Sanskrit, also spelled संस्कृतम् (saṃskṛtam), is an ancient language of India commonly seen as the grandmother of the Indo-European language family (even English!). Closely allied with Prakrit and Pali, Sanskrit is more exhaustive in both grammar and terms and has the most extensive collection of literature in the world, greatly surpassing its sister-languages Greek and Latin.

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Prakrit-English dictionary

Source: DDSA: Paia-sadda-mahannavo; a comprehensive Prakrit Hindi dictionary

1) Payāsa (पयास) in the Prakrit language is related to the Sanskrit word: Prakāśa.

2) Payāsa (पयास) also relates to the Sanskrit word: Prayāsa.

3) Pāyasa (पायस) also relates to the Sanskrit word: Pāyasa.

context information

Prakrit is an ancient language closely associated with both Pali and Sanskrit. Jain literature is often composed in this language or sub-dialects, such as the Agamas and their commentaries which are written in Ardhamagadhi and Maharashtri Prakrit. The earliest extant texts can be dated to as early as the 4th century BCE although core portions might be older.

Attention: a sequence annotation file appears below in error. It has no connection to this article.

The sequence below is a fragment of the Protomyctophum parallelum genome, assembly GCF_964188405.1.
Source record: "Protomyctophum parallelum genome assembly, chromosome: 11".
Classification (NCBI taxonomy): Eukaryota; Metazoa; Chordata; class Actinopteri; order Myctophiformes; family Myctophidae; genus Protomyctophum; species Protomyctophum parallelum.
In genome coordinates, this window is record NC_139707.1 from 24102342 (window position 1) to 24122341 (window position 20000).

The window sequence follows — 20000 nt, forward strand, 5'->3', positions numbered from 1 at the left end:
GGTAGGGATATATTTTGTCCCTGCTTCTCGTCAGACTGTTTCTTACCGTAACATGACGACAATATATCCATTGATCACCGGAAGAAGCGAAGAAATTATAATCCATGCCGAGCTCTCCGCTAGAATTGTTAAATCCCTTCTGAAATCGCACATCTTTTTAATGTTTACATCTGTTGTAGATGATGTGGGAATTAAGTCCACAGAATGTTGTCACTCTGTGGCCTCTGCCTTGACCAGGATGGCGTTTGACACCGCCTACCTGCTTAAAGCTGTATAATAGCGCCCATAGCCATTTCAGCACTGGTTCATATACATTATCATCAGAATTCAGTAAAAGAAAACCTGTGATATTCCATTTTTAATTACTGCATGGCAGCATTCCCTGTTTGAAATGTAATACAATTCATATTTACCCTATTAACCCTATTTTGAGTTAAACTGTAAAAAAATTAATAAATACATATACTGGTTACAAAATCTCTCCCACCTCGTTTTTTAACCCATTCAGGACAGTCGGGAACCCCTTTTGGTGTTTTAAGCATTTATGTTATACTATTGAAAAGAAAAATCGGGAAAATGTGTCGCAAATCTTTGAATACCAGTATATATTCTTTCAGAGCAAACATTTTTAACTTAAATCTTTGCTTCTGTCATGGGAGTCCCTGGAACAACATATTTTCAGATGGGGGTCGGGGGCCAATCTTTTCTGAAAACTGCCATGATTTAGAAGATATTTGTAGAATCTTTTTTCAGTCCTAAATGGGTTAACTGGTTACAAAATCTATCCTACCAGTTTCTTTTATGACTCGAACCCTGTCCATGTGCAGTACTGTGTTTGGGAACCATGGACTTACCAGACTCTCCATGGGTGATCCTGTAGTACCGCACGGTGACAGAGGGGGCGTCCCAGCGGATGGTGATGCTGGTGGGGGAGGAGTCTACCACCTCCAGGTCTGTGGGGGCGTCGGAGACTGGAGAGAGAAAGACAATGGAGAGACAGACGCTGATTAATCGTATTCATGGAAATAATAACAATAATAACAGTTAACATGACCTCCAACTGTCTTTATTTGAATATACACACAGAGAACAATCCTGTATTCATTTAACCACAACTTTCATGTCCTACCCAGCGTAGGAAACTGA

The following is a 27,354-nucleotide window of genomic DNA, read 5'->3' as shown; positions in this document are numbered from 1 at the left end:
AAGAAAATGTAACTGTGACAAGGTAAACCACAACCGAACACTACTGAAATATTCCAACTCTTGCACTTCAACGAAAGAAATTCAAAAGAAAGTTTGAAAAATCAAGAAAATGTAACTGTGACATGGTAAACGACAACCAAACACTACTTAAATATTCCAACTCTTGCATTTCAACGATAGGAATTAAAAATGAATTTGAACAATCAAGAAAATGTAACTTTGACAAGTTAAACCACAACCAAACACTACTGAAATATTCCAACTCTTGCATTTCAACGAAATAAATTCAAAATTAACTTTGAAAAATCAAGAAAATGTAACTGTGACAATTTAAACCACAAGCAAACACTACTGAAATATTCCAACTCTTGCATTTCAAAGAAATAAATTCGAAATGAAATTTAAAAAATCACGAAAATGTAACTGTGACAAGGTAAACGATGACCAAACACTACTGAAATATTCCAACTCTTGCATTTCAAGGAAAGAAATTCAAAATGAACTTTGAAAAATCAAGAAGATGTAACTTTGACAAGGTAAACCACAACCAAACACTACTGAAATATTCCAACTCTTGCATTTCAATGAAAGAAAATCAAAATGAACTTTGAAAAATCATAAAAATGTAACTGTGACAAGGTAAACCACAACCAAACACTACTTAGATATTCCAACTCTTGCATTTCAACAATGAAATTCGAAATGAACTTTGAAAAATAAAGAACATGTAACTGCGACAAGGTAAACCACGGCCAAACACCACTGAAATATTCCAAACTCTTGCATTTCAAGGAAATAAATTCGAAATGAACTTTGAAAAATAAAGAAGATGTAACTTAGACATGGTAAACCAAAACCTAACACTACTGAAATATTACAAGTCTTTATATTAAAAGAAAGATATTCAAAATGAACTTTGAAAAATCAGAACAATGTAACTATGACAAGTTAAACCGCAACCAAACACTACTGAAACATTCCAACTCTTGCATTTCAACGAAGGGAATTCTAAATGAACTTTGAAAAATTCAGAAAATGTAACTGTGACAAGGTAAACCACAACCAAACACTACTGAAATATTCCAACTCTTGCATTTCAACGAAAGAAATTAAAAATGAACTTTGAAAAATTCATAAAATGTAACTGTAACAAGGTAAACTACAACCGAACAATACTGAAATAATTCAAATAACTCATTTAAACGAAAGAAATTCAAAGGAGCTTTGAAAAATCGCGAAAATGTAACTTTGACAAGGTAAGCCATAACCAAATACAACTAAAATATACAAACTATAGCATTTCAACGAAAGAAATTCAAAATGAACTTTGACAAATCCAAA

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Kannada-English dictionary

Source: Alar: Kannada-English corpus

Pāyasa (ಪಾಯಸ):—

1) [noun] a kind of sweet, usu. liquid, dish made of milk, rice, sugar, etc.

2) [noun] the resin of the tree Pinus longifolia.

context information

Kannada is a Dravidian language (as opposed to the Indo-European language family) mainly spoken in the southwestern region of India.